The relationship between the surface segregation, boron poisoning and surface exchange coefficients of La0.6Sr0.4Co 0.2Fe0.8O3-δ,(LSCF) cathodes of solid oxide fuel cells (SOFCs) is studied on dense bar samples using SEM, SIMS and conductivity relaxationmethod. The SEM results clearly indicate that the segregation on the LSCF surface occurs after heat-treatment at 700-800°C for 48 h,forming isolated particles on the LSCF surface. The presence of volatile boron species accelerates grain growth of the segregated.particles and reacts with LSCF. The depth of boron reaction layer after heat-treatment in the presence of E-glass at 700°C, 750°C and 800°C for 48 h was 2, 5 and 40 nm, respectively. The depth profiles analysis of SIMS indicates that there is segregation and enrichment of constituent elements of LSCF on the electrode surface, in line with the depth profile of boron species on the LSCF sample surface layer. Boron deposition and poisoning deteriorates the surface exchange and diffusion processes for the oxygen reduction reaction on LSCF. After exposed to boron at 800°C for 48 h, the surface exchange coefficient, Kchem is 6.0 × 10-5 cm s-1, more than one magnitude lower than 1.1 × 10-3 cm s-1 of as-prepared LSCF samples. © 2013 The Electrochemical Society. All rights reserved.

Hosseini S.,Curtin University Australia | Ahmed K.,Ceramic Fuel Cells Ltd. | Tade M.O.,Curtin University Australia
Journal of Power Sources | Year: 2013

A fully coupled CFD model of a direct internal reforming single cell SOFC stack previously designed by Ceramic Fuel Cell Ltd (CFCL) has been developed. In this model, an innovative solution technique for accelerating finite volume treatment of the electrodes as two distinct layers, a diffusion layer and a catalyst layer, is taken to analyse the combined effects of the macro/microstructural parameters on distribution of fields and each of the reactions involved in the process. To assess the simulation results, the model is not only evaluated with the CFCL experimental data that was reported from the similar geometry, but it is also assessed for the effects of the reforming and water gas shift reactions. It is found that a 3D model is more representative of the global reforming reaction rate. Furthermore, distributions of the key parameters along different spatial domains disclose the complex interaction between the anode flow field design and microstructural parameters of the anode diffusion layer. In fact, an optimal set of the anode microstructure that promotes the reforming reaction rate will not automatically result in improved SOFC performance. The developed model is a powerful tool to study complex fuel cell related problems and to optimize fuel cells' structure. Crown Copyright © 2013 Published by Elsevier B.V. All rights reserved.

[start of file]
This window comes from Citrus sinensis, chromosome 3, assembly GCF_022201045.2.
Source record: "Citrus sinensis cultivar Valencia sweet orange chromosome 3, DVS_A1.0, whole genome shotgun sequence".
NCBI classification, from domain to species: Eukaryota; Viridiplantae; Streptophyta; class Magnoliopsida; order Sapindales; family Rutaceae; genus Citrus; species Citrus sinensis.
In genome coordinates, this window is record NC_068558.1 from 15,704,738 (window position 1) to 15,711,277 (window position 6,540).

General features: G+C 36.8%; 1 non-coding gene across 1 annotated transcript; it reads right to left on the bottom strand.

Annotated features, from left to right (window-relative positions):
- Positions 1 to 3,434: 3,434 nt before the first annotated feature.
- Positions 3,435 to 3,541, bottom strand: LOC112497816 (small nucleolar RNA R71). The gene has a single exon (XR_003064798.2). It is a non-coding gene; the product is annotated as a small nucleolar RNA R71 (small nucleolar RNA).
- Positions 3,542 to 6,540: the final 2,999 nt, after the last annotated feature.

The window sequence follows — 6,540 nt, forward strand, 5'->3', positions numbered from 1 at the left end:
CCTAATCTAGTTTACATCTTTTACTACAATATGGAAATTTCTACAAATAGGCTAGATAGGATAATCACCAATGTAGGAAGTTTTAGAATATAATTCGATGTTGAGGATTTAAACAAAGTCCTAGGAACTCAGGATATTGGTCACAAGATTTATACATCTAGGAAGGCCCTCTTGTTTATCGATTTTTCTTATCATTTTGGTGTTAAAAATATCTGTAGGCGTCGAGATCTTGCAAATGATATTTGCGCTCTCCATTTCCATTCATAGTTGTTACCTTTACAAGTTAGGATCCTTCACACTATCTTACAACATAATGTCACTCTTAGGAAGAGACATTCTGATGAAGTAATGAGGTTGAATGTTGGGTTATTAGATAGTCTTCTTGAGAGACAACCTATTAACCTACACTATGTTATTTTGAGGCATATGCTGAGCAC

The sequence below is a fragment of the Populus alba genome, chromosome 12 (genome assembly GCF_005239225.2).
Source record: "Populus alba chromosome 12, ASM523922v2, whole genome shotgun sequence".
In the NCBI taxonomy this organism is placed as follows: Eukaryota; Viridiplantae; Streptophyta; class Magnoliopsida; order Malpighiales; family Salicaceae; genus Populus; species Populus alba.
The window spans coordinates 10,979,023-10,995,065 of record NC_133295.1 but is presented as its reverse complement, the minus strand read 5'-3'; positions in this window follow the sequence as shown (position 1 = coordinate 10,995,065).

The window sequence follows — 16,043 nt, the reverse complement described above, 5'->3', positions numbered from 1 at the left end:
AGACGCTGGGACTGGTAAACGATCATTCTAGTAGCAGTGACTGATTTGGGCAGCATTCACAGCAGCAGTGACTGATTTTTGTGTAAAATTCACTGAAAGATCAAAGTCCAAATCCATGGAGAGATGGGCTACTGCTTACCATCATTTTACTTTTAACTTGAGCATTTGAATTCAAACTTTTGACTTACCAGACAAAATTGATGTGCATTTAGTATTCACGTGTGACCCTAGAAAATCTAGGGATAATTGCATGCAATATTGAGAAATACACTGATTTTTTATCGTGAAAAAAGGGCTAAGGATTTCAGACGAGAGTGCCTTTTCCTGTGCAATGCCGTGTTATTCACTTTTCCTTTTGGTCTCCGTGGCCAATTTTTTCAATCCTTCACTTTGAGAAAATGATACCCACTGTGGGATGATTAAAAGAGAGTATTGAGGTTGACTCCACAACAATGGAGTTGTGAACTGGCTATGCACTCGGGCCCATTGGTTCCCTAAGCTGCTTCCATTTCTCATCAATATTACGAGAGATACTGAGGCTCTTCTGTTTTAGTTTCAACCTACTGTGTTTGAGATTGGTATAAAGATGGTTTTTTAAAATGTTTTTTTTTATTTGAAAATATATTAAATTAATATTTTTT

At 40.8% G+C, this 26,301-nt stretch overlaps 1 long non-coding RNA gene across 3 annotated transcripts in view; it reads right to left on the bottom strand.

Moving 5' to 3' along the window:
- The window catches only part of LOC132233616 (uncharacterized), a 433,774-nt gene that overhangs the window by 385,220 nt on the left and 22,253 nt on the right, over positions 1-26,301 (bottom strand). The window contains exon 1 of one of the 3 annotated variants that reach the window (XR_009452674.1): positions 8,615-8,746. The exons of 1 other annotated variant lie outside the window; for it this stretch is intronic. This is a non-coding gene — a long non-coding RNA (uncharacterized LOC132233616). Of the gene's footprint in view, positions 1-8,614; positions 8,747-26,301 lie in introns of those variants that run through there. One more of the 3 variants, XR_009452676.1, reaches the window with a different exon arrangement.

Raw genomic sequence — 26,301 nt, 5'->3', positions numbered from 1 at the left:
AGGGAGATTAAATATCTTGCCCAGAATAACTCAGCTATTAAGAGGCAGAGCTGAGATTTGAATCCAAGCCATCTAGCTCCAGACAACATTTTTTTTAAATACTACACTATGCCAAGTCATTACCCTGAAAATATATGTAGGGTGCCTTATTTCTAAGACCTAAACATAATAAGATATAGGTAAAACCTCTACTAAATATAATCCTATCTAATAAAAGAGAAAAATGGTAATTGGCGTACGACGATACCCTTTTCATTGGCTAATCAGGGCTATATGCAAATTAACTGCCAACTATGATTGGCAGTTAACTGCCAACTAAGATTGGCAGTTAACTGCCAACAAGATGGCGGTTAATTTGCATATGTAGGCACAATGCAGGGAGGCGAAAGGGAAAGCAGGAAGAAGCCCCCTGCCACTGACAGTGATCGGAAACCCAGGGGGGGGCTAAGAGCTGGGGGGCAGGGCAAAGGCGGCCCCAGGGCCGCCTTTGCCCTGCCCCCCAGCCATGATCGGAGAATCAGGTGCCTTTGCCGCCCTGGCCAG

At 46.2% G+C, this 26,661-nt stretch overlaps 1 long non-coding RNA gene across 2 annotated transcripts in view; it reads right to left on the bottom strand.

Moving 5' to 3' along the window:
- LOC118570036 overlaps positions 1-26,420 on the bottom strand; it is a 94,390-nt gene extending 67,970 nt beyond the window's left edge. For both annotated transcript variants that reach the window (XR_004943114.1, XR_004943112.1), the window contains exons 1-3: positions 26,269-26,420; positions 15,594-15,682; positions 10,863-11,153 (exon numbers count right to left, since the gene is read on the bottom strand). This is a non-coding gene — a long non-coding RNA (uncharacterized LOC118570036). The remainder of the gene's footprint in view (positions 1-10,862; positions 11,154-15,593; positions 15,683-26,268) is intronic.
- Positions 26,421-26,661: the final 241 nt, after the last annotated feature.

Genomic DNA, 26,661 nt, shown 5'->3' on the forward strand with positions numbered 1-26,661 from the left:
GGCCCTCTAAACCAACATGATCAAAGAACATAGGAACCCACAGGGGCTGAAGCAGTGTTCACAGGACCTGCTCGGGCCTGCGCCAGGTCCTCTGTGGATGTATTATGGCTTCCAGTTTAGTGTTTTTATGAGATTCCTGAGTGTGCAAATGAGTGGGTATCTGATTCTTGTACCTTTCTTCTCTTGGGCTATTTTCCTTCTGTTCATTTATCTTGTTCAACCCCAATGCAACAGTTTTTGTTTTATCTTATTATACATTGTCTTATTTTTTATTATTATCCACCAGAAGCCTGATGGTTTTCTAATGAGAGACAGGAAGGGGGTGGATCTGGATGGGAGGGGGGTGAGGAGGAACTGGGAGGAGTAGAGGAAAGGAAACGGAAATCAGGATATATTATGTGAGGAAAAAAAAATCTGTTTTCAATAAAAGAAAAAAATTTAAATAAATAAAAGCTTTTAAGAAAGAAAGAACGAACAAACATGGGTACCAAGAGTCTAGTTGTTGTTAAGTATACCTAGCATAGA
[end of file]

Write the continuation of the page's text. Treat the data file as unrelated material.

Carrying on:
Ceramic Fuel Cells Ltd. | Date: 2011-04-15

A fuel cell stack comprising multiple arrays of one or more fuel cells, each comprising an electrolyte layer, an anode layer and a cathode layer; gas separator plates between adjacent fuel cells; and oxidant gas distribution passages and fuel gas distribution passages between adjacent fuel cells; and gas separators opening to the cathode layers and the anode layers, respectively, of the fuel cells. The fuel cell arrays comprise at least first stage fuel cell arrays having associated first fuel gas distribution passages to receive fuel gas from one or more fuel gas supply manifolds and second stage fuel cell arrays having associated second fuel gas distribution passages which receive fuel exhaust from the fuel cells of the first stage fuel cell arrays. The second stage fuel cell arrays are interleaved in the stack between first stage fuel cell arrays to improve thermal gradients. Other interleaving arrangements are possible.